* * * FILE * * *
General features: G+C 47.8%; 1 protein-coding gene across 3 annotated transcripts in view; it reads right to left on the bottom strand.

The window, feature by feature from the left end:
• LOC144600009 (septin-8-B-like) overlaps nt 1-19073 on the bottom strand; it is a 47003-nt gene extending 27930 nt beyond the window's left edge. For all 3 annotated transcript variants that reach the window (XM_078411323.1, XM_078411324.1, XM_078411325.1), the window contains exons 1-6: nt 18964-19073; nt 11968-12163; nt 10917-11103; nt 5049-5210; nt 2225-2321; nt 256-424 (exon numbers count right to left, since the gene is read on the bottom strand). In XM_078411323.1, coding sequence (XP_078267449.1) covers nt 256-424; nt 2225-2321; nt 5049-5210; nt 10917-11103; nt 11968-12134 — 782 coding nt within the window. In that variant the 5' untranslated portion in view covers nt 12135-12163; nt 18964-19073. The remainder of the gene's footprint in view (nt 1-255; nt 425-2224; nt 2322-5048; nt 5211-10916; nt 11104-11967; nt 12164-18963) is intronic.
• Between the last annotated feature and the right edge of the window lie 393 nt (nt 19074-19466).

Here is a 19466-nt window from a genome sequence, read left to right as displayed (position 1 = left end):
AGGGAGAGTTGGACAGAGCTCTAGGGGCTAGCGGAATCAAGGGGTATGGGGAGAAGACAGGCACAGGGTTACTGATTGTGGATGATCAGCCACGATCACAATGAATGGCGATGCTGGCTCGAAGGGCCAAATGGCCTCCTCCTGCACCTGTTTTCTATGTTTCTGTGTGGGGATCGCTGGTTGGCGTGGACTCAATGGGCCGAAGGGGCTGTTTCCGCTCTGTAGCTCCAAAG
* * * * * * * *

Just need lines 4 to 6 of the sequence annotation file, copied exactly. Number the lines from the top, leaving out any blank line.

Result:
• Between the last annotated feature and the right edge of the window lie 393 nt (nt 19074-19466).

Here is a 19466-nt window from a genome sequence, read left to right as displayed (position 1 = left end):
AGGGAGAGTTGGACAGAGCTCTAGGGGCTAGCGGAATCAAGGGGTATGGGGAGAAGACAGGCACAGGGTTACTGATTGTGGATGATCAGCCACGATCACAATGAATGGCGATGCTGGCTCGAAGGGCCAAATGGCCTCCTCCTGCACCTGTTTTCTATGTTTCTGTGTGGGGATCGCTGGTTGGCGTGGACTCAATGGGCCGAAGGGGCTGTTTCCGCTCTGTAGCTCCAAAG